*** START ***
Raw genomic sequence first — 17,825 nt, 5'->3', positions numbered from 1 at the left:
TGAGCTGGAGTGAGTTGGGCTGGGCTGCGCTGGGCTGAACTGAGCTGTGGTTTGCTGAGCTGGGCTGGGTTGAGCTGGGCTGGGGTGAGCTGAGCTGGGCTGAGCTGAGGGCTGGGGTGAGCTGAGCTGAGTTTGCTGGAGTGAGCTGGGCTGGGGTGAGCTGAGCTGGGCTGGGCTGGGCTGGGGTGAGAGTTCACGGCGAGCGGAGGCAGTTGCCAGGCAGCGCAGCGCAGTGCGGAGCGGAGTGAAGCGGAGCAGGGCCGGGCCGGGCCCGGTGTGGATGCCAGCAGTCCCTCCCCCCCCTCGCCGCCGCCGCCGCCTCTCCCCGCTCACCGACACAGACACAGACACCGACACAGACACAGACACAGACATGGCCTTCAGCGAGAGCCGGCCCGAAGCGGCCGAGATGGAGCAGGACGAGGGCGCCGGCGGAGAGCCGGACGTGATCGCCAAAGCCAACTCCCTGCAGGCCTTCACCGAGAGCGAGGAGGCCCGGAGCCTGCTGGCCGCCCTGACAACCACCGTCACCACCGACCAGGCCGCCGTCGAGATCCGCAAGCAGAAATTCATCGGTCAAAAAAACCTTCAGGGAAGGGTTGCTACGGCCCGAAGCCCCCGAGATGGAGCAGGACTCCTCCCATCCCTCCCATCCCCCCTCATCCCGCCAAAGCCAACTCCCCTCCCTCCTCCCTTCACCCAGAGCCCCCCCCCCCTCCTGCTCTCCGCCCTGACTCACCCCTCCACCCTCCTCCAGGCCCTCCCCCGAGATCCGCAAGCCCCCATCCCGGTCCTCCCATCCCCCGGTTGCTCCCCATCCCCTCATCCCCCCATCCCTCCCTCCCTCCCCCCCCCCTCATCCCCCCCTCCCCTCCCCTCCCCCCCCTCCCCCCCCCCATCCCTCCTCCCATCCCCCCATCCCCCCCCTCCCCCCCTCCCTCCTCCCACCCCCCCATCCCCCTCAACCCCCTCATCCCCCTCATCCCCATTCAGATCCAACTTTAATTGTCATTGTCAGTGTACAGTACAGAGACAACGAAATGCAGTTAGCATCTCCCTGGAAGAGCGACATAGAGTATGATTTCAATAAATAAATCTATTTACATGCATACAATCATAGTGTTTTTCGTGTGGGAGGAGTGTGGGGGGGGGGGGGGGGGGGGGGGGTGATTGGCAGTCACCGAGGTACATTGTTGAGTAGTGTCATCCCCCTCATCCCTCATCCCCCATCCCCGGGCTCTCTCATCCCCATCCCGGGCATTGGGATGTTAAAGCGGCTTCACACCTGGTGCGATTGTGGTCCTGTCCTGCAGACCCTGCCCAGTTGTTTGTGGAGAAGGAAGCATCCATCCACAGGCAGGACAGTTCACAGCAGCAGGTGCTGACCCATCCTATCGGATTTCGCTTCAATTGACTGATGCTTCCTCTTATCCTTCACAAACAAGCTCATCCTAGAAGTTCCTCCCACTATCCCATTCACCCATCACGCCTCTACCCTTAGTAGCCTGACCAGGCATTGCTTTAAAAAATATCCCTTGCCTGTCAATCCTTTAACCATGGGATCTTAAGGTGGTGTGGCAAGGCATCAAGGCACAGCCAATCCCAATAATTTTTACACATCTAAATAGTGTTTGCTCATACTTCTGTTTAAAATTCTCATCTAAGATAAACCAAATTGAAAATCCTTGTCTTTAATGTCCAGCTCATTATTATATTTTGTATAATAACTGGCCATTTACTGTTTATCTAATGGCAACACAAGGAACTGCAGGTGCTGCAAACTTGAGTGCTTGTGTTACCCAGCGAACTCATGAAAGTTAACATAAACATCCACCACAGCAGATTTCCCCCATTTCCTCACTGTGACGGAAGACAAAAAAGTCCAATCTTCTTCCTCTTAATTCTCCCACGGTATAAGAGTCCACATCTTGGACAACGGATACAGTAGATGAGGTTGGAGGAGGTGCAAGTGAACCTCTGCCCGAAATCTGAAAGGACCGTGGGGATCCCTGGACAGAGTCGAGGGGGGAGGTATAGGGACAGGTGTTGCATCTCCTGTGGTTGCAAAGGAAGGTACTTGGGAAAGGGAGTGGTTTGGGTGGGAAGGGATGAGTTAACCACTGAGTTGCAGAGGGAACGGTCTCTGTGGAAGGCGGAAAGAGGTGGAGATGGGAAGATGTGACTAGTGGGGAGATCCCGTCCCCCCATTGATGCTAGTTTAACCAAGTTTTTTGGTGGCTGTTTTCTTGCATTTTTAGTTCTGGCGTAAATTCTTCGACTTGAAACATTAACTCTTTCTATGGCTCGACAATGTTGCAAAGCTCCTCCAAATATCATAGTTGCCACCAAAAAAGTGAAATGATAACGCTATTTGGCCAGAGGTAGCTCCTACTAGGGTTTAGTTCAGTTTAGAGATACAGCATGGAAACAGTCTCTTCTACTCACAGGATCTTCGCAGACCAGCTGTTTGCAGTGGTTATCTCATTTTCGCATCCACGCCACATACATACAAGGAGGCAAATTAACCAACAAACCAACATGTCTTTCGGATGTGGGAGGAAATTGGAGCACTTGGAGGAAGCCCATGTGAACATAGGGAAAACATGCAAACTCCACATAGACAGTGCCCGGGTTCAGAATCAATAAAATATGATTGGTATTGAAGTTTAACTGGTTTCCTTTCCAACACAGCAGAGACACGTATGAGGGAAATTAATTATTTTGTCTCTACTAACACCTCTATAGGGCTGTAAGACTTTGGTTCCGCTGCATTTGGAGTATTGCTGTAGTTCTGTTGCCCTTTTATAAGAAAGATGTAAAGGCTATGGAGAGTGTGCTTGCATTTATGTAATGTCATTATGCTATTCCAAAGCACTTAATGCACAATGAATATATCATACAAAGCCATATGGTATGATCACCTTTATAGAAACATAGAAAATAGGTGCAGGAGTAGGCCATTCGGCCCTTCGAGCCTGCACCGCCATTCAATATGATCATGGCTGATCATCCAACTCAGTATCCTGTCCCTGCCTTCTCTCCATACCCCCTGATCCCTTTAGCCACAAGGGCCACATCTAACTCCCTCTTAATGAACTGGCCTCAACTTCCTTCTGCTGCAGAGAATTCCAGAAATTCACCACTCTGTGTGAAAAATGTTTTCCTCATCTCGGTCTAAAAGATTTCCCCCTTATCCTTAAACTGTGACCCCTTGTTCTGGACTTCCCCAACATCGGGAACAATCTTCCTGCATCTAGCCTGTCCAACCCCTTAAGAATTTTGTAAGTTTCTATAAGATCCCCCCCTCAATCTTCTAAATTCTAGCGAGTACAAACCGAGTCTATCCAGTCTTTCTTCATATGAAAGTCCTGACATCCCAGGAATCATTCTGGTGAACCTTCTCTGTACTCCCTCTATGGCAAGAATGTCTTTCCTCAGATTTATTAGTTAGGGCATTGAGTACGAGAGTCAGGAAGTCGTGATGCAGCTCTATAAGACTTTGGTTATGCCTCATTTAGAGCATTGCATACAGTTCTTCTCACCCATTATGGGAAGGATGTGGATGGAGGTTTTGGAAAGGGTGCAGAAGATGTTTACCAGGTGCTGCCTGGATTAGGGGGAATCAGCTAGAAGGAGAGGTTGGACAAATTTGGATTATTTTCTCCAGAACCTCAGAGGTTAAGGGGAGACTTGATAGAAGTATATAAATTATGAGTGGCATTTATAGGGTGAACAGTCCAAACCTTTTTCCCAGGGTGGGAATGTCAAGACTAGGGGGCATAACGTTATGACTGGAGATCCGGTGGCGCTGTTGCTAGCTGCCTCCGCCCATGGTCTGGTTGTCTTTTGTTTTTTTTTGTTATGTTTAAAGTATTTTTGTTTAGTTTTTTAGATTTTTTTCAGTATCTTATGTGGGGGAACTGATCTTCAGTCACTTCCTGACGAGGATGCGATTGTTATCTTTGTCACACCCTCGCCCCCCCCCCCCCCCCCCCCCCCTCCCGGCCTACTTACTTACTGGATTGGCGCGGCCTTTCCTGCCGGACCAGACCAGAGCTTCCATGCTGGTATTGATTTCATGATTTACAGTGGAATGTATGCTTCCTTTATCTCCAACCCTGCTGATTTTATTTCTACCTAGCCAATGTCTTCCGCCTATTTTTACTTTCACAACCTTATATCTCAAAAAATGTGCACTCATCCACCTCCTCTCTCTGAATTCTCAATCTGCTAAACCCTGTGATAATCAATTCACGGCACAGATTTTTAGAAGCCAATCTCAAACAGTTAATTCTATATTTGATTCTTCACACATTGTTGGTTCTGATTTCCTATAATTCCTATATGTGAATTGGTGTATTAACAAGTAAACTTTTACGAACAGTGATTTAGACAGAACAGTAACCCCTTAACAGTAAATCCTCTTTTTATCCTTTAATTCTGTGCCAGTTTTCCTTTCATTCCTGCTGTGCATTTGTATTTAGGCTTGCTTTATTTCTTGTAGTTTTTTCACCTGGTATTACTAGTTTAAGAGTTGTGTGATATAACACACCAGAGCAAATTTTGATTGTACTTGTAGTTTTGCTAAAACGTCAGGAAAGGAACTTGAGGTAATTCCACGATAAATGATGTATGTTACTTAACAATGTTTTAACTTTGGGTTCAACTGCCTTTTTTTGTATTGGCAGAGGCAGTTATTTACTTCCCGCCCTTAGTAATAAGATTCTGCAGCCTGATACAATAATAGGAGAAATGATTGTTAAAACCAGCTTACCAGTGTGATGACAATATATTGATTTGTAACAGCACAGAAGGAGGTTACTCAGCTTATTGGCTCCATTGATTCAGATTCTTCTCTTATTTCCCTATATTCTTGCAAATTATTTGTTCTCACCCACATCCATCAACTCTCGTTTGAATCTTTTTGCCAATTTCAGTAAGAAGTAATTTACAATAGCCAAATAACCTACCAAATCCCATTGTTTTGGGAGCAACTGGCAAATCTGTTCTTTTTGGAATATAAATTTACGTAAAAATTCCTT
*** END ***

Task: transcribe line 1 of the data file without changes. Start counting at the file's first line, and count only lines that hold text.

Raw genomic sequence first — 17,825 nt, 5'->3', positions numbered from 1 at the left: